The primary purposes of this paper are as follows. Part one seeks to re-examine the role of denialism in the context of proposals advanced through the much-abused Limits to Growth (LtG) project. The wide-ranging consequences look increasingly like a ‘global trap’ for which humanity is manifestly unprepared. The paper suggests, however, that that moving from ‘collapse’ narratives toward those focused on ‘descent’ opens out new conceptual and practical spaces. Part two uses three sets of criteria (domains of reality, worldviews and values) to characterise some of the interior human and social aspects of the ‘denial machine.’ It uses these criteria to address some vital, but currently under-appreciated ‘interior’ aspects of descent. Finally it considers examples of promising work and concludes by advancing suggestions about ways forward in the light of the ‘global emergency.’  (Foresight 16, 6, 2014, 527-549) (Read more…)

Defending the Future: Introductory Overview of a Special Issue of On the Horizon on Responses to The Biggest Wake-Up Call in History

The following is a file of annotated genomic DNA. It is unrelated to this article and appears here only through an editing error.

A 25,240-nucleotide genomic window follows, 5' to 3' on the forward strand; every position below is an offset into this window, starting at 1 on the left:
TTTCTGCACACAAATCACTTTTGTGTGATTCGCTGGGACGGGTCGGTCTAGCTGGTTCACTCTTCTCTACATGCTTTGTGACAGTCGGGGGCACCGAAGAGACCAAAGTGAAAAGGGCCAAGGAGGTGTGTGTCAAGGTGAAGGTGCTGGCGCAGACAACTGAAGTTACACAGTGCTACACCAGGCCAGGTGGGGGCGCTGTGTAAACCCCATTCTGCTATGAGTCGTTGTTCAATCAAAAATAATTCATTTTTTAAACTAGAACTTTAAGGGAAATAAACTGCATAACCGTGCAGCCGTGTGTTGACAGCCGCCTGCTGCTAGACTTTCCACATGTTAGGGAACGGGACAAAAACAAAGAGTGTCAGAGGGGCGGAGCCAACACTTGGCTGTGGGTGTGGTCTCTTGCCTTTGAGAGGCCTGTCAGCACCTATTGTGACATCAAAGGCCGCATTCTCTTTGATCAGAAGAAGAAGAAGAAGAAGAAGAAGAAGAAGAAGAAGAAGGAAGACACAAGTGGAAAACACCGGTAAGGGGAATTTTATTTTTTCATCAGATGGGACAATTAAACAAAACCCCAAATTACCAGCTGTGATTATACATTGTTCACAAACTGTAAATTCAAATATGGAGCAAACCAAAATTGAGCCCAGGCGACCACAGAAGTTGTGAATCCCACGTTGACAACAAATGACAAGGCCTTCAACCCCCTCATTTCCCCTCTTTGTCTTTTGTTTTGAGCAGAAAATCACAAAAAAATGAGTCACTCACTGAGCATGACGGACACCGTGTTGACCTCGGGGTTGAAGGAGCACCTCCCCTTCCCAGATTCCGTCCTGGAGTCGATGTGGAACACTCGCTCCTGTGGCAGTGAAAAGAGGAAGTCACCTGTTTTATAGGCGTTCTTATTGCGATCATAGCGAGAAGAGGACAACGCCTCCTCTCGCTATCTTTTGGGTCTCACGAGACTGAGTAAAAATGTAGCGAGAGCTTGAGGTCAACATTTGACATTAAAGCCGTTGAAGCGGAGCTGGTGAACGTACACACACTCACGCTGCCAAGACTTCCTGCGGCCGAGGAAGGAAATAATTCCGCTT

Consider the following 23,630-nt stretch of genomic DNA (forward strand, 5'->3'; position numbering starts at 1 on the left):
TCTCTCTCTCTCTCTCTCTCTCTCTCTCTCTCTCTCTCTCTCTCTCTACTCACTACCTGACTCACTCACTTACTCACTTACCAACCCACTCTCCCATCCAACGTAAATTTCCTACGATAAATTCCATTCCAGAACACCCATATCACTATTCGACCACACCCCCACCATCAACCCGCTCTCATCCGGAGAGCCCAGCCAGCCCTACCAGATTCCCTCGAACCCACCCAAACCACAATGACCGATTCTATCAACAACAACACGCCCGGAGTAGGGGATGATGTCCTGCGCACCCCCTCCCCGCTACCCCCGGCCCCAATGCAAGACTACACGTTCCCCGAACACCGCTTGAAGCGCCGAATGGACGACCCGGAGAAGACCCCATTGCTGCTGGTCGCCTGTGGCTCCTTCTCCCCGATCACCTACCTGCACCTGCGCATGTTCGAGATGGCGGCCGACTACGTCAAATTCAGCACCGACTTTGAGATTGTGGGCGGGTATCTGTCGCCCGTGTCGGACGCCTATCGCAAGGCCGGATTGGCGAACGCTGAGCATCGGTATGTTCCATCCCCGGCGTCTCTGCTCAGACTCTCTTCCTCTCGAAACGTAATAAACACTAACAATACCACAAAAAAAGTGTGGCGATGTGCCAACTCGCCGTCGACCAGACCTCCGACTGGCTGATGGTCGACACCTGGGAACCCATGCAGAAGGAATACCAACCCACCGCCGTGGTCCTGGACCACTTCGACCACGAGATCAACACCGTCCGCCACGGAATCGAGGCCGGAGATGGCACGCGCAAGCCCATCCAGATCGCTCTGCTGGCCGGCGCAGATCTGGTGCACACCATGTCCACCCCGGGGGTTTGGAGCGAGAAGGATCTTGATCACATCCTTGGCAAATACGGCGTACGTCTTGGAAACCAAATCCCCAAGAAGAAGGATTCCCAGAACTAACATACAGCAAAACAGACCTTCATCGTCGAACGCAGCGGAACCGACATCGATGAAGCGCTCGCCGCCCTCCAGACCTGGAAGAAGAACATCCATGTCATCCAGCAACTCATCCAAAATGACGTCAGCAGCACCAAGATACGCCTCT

A primary objective in writing The Biggest Wake-Up Call in History (BWCH) (Slaughter, 2010) was to bring as much clarity as possible to some of the complex, multi-layered and profoundly challenging issues that face our world today. A second objective was to establish if there were, in fact, viable ways forward beyond what I saw as an increasingly compromised present, pathways that lead towards more humanly compelling futures. These twin purposes largely dictated how the book was framed and how it evolved. Part one focused on the nature of ‘the problem.’ Part two considered a range of possible solutions, some of which were at the conceptual stage while others were already being trialled in one form or another. I wanted to leave the reader with a sense that, while the outlook might initially appear very bleak, there were real and substantive grounds for informed hope and effective action. (On the Horizon, 21,3, 2013, 118-173.) (Read more…)